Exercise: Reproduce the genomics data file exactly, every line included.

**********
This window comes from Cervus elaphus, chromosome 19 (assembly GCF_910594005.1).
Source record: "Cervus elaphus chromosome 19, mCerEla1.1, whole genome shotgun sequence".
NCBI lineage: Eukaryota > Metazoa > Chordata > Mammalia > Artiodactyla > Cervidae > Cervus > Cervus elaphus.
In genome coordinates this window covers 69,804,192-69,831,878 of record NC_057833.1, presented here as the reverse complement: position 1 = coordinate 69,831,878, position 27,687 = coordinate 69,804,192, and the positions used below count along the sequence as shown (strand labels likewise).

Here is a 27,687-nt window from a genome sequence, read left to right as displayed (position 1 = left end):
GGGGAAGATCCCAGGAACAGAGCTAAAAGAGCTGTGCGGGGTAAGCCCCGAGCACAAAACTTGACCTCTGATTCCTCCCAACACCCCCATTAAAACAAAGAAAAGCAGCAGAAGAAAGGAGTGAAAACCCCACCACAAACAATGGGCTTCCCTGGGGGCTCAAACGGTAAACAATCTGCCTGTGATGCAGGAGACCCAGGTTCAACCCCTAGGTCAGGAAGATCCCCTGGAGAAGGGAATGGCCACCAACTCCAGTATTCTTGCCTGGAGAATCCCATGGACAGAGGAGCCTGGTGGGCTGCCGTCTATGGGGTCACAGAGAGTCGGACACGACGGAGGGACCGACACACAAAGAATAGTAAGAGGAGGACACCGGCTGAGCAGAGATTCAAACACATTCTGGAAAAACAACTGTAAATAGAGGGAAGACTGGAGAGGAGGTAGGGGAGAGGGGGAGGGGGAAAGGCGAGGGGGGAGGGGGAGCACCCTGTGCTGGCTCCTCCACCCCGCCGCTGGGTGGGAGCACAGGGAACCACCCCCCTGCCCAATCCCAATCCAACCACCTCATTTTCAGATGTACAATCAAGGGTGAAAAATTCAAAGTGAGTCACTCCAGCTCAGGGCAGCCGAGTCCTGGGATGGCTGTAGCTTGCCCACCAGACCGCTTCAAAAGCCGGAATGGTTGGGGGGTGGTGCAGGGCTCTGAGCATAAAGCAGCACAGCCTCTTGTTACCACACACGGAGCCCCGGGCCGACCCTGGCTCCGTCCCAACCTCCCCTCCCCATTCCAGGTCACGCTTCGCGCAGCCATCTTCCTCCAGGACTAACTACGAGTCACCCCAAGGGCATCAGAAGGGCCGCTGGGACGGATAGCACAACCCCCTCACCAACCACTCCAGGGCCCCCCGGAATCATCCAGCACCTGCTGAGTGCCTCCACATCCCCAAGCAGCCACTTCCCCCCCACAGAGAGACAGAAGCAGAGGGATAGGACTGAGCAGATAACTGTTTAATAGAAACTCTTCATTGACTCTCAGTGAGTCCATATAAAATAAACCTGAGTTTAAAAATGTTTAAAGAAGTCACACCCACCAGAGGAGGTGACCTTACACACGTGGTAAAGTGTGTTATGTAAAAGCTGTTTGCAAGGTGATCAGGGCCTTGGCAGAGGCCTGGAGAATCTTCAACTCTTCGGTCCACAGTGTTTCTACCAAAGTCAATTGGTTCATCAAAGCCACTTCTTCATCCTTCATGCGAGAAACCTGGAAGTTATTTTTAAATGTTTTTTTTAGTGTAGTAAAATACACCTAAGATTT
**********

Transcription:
This window comes from Cervus elaphus, chromosome 19 (assembly GCF_910594005.1).
Source record: "Cervus elaphus chromosome 19, mCerEla1.1, whole genome shotgun sequence".
NCBI lineage: Eukaryota > Metazoa > Chordata > Mammalia > Artiodactyla > Cervidae > Cervus > Cervus elaphus.
In genome coordinates this window covers 69,804,192-69,831,878 of record NC_057833.1, presented here as the reverse complement: position 1 = coordinate 69,831,878, position 27,687 = coordinate 69,804,192, and the positions used below count along the sequence as shown (strand labels likewise).

Here is a 27,687-nt window from a genome sequence, read left to right as displayed (position 1 = left end):
GGGGAAGATCCCAGGAACAGAGCTAAAAGAGCTGTGCGGGGTAAGCCCCGAGCACAAAACTTGACCTCTGATTCCTCCCAACACCCCCATTAAAACAAAGAAAAGCAGCAGAAGAAAGGAGTGAAAACCCCACCACAAACAATGGGCTTCCCTGGGGGCTCAAACGGTAAACAATCTGCCTGTGATGCAGGAGACCCAGGTTCAACCCCTAGGTCAGGAAGATCCCCTGGAGAAGGGAATGGCCACCAACTCCAGTATTCTTGCCTGGAGAATCCCATGGACAGAGGAGCCTGGTGGGCTGCCGTCTATGGGGTCACAGAGAGTCGGACACGACGGAGGGACCGACACACAAAGAATAGTAAGAGGAGGACACCGGCTGAGCAGAGATTCAAACACATTCTGGAAAAACAACTGTAAATAGAGGGAAGACTGGAGAGGAGGTAGGGGAGAGGGGGAGGGGGAAAGGCGAGGGGGGAGGGGGAGCACCCTGTGCTGGCTCCTCCACCCCGCCGCTGGGTGGGAGCACAGGGAACCACCCCCCTGCCCAATCCCAATCCAACCACCTCATTTTCAGATGTACAATCAAGGGTGAAAAATTCAAAGTGAGTCACTCCAGCTCAGGGCAGCCGAGTCCTGGGATGGCTGTAGCTTGCCCACCAGACCGCTTCAAAAGCCGGAATGGTTGGGGGGTGGTGCAGGGCTCTGAGCATAAAGCAGCACAGCCTCTTGTTACCACACACGGAGCCCCGGGCCGACCCTGGCTCCGTCCCAACCTCCCCTCCCCATTCCAGGTCACGCTTCGCGCAGCCATCTTCCTCCAGGACTAACTACGAGTCACCCCAAGGGCATCAGAAGGGCCGCTGGGACGGATAGCACAACCCCCTCACCAACCACTCCAGGGCCCCCCGGAATCATCCAGCACCTGCTGAGTGCCTCCACATCCCCAAGCAGCCACTTCCCCCCCACAGAGAGACAGAAGCAGAGGGATAGGACTGAGCAGATAACTGTTTAATAGAAACTCTTCATTGACTCTCAGTGAGTCCATATAAAATAAACCTGAGTTTAAAAATGTTTAAAGAAGTCACACCCACCAGAGGAGGTGACCTTACACACGTGGTAAAGTGTGTTATGTAAAAGCTGTTTGCAAGGTGATCAGGGCCTTGGCAGAGGCCTGGAGAATCTTCAACTCTTCGGTCCACAGTGTTTCTACCAAAGTCAATTGGTTCATCAAAGCCACTTCTTCATCCTTCATGCGAGAAACCTGGAAGTTATTTTTAAATGTTTTTTTTAGTGTAGTAAAATACACCTAAGATTT